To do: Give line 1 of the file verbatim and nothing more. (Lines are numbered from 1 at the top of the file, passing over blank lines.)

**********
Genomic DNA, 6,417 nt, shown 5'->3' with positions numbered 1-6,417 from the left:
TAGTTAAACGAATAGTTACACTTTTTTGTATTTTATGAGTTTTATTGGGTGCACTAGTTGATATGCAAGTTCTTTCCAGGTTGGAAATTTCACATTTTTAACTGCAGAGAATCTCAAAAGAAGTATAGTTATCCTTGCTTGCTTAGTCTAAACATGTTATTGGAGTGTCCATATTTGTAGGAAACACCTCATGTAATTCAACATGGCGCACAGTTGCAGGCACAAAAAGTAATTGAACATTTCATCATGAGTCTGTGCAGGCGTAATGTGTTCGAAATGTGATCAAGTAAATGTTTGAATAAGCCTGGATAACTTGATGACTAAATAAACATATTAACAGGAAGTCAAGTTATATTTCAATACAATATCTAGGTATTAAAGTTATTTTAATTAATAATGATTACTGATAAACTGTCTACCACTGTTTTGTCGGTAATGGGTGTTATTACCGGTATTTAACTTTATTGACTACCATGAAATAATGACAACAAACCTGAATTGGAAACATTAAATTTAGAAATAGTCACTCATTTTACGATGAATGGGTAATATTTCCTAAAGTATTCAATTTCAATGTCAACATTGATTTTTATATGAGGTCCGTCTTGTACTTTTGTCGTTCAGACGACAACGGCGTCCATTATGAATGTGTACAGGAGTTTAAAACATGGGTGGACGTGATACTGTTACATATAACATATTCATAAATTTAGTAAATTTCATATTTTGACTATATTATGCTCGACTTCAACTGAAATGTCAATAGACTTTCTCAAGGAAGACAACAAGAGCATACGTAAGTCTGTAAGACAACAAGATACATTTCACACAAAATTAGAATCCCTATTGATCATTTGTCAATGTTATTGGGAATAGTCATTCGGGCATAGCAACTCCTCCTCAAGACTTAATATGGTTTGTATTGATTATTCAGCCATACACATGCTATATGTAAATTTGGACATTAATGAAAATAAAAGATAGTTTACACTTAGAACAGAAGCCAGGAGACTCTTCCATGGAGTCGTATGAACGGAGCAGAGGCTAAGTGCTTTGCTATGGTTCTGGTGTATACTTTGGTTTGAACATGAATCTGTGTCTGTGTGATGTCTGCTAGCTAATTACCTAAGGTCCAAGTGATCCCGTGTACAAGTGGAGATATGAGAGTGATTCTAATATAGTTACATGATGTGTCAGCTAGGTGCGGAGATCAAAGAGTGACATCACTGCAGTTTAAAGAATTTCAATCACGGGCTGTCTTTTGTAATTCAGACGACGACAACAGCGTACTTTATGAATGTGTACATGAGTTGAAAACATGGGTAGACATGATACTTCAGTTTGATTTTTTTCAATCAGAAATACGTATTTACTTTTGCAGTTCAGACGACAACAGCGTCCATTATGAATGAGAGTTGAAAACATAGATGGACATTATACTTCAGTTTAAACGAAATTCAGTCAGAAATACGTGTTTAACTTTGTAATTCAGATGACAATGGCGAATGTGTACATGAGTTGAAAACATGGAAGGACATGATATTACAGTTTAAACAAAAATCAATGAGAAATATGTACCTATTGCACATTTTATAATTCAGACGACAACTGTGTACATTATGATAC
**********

Genomic DNA, 6,417 nt, shown 5'->3' with positions numbered 1-6,417 from the left: